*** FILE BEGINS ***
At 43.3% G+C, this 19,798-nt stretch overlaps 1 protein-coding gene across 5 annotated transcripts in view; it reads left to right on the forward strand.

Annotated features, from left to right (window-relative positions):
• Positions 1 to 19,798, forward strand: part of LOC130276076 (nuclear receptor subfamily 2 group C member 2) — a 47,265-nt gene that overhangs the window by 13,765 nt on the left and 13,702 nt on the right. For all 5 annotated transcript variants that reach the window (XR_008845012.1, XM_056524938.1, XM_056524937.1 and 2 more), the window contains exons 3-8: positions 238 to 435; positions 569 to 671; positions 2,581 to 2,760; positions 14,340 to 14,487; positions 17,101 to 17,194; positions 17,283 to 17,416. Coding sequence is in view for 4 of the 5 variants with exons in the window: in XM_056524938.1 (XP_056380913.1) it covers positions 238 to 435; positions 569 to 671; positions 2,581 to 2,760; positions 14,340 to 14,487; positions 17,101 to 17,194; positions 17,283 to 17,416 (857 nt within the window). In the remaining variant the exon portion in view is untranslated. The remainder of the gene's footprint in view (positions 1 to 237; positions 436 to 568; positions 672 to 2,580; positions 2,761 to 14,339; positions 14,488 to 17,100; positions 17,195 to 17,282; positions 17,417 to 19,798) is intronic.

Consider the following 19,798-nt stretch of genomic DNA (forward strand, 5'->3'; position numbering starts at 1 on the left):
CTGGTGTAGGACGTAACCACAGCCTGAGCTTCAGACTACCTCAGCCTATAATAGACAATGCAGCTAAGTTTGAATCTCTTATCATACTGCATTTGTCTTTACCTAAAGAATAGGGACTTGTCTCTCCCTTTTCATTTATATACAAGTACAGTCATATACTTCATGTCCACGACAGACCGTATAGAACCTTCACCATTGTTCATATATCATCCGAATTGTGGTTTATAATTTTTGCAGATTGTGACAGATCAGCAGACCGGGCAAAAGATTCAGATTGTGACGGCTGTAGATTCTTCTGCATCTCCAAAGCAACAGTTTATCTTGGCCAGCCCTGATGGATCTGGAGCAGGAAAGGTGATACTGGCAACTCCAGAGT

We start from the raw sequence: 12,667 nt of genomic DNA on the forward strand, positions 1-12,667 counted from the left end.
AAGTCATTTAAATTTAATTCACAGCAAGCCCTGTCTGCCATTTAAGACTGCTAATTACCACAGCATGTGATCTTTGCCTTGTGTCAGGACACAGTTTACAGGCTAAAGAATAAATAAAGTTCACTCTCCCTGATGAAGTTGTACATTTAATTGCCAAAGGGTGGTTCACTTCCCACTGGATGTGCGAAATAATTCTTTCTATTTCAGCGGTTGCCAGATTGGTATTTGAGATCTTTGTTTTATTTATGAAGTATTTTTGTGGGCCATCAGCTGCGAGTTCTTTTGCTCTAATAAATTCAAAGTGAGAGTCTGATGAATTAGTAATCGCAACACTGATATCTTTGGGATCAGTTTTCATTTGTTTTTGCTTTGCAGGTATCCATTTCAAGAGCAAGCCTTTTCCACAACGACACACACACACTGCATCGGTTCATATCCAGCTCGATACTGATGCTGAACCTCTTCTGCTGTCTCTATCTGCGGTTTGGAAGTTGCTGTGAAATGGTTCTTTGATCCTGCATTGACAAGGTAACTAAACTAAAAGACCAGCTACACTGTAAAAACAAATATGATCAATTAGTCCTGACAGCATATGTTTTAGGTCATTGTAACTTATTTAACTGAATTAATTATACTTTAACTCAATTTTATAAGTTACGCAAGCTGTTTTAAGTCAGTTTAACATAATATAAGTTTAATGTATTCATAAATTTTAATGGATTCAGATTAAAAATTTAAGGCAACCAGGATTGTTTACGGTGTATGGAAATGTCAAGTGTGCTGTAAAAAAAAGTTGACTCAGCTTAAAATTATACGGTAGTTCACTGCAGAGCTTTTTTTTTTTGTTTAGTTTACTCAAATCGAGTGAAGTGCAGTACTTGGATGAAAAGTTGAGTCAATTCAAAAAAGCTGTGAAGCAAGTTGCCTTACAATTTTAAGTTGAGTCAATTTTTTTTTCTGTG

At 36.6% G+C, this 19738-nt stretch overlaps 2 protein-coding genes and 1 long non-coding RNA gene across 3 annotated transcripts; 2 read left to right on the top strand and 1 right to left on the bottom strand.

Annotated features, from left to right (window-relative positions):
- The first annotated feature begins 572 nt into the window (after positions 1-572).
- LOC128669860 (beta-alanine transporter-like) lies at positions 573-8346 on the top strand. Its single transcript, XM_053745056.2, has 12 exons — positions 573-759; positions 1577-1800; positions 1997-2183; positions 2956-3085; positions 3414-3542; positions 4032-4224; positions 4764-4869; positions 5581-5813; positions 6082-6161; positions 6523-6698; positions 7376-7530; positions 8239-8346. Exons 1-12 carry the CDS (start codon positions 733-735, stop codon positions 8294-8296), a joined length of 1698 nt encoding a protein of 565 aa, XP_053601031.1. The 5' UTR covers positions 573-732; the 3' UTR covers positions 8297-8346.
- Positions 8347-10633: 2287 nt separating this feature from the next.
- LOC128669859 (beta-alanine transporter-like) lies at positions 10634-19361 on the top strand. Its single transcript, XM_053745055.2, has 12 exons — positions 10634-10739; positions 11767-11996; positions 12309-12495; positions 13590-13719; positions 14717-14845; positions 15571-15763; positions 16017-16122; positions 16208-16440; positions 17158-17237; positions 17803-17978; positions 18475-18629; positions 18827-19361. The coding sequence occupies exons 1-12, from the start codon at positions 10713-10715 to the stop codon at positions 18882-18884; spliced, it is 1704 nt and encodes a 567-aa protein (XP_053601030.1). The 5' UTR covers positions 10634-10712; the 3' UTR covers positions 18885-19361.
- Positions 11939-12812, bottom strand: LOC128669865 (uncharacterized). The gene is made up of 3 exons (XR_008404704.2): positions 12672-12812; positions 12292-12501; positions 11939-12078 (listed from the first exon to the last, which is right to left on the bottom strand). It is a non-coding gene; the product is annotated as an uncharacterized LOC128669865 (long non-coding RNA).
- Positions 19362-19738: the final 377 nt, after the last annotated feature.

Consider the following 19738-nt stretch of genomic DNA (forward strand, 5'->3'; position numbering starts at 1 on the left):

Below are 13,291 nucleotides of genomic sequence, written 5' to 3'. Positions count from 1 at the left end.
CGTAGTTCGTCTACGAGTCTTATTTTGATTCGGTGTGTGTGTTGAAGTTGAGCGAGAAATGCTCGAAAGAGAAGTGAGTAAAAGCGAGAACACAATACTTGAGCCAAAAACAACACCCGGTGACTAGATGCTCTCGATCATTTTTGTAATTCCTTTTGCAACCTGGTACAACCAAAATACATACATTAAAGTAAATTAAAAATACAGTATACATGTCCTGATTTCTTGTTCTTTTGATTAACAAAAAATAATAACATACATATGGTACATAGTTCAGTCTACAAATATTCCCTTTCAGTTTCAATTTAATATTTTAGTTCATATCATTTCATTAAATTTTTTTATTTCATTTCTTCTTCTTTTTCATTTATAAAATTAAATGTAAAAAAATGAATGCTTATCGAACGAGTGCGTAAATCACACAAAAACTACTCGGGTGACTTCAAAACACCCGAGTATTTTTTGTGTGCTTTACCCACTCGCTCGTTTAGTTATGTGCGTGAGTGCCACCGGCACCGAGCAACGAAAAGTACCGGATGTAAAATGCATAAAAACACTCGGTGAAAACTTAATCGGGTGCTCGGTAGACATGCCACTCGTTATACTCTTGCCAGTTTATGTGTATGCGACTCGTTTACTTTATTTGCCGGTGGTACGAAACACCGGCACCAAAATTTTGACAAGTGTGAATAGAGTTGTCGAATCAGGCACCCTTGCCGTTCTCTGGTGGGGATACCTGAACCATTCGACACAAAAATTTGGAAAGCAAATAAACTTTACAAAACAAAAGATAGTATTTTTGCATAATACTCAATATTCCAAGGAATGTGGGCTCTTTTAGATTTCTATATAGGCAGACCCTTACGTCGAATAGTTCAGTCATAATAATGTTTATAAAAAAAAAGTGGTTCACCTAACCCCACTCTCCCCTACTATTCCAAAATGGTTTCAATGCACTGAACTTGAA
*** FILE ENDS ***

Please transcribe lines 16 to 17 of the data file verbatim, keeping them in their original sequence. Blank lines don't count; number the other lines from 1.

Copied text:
Consider the following 19738-nt stretch of genomic DNA (forward strand, 5'->3'; position numbering starts at 1 on the left):

Below are 13,291 nucleotides of genomic sequence, written 5' to 3'. Positions count from 1 at the left end.